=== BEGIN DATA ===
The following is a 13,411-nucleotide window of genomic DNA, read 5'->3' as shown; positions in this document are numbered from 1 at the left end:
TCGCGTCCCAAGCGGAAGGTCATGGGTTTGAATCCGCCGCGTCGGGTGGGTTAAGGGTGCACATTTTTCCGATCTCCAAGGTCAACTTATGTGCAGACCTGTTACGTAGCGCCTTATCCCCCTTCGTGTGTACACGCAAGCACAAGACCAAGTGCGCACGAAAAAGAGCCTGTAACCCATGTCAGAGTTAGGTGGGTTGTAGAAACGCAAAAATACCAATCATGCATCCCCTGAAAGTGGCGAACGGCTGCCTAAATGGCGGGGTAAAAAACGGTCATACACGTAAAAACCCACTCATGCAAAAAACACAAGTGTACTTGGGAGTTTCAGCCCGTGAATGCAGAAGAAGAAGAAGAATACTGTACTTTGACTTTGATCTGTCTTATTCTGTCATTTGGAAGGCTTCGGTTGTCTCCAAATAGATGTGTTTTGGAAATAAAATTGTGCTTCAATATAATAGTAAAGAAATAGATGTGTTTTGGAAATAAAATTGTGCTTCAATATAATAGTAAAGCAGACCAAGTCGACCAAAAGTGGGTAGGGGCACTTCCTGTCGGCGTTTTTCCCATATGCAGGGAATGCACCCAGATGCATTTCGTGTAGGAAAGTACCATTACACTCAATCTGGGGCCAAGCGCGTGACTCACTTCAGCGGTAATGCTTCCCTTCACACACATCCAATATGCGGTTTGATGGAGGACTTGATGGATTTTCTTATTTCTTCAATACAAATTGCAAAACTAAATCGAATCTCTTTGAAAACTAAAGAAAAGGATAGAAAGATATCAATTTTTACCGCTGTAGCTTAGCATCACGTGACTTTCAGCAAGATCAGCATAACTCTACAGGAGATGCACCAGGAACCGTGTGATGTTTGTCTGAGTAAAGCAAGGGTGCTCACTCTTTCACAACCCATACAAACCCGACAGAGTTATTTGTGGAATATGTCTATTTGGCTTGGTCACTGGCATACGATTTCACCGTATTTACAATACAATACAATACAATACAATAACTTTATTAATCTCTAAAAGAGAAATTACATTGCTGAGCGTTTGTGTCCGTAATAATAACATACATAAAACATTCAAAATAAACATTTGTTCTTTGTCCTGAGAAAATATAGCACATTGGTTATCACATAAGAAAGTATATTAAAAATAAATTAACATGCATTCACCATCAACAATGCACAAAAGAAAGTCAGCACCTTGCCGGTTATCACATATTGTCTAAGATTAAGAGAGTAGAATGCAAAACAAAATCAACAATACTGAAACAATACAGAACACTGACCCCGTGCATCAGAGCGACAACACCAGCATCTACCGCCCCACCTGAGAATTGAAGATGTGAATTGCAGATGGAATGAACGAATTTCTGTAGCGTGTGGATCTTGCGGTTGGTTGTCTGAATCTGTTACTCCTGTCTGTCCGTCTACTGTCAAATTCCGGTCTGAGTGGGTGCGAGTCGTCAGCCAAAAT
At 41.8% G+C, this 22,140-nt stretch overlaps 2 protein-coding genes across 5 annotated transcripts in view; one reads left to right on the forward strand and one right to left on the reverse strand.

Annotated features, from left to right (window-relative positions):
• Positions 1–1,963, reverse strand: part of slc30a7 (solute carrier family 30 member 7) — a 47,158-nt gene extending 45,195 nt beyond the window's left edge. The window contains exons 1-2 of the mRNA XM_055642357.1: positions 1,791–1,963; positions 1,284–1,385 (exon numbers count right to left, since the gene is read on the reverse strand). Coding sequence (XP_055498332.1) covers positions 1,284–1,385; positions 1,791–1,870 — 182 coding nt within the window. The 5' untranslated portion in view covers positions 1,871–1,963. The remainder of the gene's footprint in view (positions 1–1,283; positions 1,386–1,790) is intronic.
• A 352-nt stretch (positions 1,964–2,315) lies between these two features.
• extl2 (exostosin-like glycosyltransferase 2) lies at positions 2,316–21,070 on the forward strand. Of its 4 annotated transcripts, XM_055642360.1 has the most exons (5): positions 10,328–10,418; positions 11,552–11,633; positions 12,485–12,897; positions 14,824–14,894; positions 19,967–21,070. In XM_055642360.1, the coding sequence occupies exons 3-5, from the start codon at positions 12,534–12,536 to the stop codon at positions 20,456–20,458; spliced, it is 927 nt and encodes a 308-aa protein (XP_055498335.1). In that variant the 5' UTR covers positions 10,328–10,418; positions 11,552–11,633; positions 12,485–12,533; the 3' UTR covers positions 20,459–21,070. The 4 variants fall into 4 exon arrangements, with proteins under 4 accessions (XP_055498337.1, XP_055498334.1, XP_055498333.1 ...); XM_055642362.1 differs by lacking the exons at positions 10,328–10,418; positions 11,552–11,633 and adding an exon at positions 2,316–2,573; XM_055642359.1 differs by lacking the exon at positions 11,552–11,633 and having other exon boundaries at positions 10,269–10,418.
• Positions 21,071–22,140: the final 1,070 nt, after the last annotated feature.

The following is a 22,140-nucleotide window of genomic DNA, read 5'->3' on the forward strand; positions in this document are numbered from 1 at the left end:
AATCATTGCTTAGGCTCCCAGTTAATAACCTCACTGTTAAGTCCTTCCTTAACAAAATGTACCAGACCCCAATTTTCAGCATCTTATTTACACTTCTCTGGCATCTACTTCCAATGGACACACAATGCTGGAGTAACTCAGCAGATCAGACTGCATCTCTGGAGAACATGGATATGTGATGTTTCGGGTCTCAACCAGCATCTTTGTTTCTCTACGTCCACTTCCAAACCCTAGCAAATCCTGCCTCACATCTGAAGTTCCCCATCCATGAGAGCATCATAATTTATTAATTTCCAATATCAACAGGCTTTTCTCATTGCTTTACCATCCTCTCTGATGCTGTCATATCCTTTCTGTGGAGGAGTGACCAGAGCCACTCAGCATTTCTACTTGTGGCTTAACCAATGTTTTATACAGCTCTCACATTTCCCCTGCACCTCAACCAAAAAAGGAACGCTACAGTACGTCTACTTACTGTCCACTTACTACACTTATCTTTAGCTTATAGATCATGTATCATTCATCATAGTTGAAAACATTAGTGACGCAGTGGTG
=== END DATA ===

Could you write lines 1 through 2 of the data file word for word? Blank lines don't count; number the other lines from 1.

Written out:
The following is a 13,411-nucleotide window of genomic DNA, read 5'->3' as shown; positions in this document are numbered from 1 at the left end:
TCGCGTCCCAAGCGGAAGGTCATGGGTTTGAATCCGCCGCGTCGGGTGGGTTAAGGGTGCACATTTTTCCGATCTCCAAGGTCAACTTATGTGCAGACCTGTTACGTAGCGCCTTATCCCCCTTCGTGTGTACACGCAAGCACAAGACCAAGTGCGCACGAAAAAGAGCCTGTAACCCATGTCAGAGTTAGGTGGGTTGTAGAAACGCAAAAATACCAATCATGCATCCCCTGAAAGTGGCGAACGGCTGCCTAAATGGCGGGGTAAAAAACGGTCATACACGTAAAAACCCACTCATGCAAAAAACACAAGTGTACTTGGGAGTTTCAGCCCGTGAATGCAGAAGAAGAAGAAGAATACTGTACTTTGACTTTGATCTGTCTTATTCTGTCATTTGGAAGGCTTCGGTTGTCTCCAAATAGATGTGTTTTGGAAATAAAATTGTGCTTCAATATAATAGTAAAGAAATAGATGTGTTTTGGAAATAAAATTGTGCTTCAATATAATAGTAAAGCAGACCAAGTCGACCAAAAGTGGGTAGGGGCACTTCCTGTCGGCGTTTTTCCCATATGCAGGGAATGCACCCAGATGCATTTCGTGTAGGAAAGTACCATTACACTCAATCTGGGGCCAAGCGCGTGACTCACTTCAGCGGTAATGCTTCCCTTCACACACATCCAATATGCGGTTTGATGGAGGACTTGATGGATTTTCTTATTTCTTCAATACAAATTGCAAAACTAAATCGAATCTCTTTGAAAACTAAAGAAAAGGATAGAAAGATATCAATTTTTACCGCTGTAGCTTAGCATCACGTGACTTTCAGCAAGATCAGCATAACTCTACAGGAGATGCACCAGGAACCGTGTGATGTTTGTCTGAGTAAAGCAAGGGTGCTCACTCTTTCACAACCCATACAAACCCGACAGAGTTATTTGTGGAATATGTCTATTTGGCTTGGTCACTGGCATACGATTTCACCGTATTTACAATACAATACAATACAATACAATAACTTTATTAATCTCTAAAAGAGAAATTACATTGCTGAGCGTTTGTGTCCGTAATAATAACATACATAAAACATTCAAAATAAACATTTGTTCTTTGTCCTGAGAAAATATAGCACATTGGTTATCACATAAGAAAGTATATTAAAAATAAATTAACATGCATTCACCATCAACAATGCACAAAAGAAAGTCAGCACCTTGCCGGTTATCACATATTGTCTAAGATTAAGAGAGTAGAATGCAAAACAAAATCAACAATACTGAAACAATACAGAACACTGACCCCGTGCATCAGAGCGACAACACCAGCATCTACCGCCCCACCTGAGAATTGAAGATGTGAATTGCAGATGGAATGAACGAATTTCTGTAGCGTGTGGATCTTGCGGTTGGTTGTCTGAATCTGTTACTCCTGTCTGTCCGTCTACTGTCAAATTCCGGTCTGAGTGGGTGCGAGTCGTCAGCCAAAAT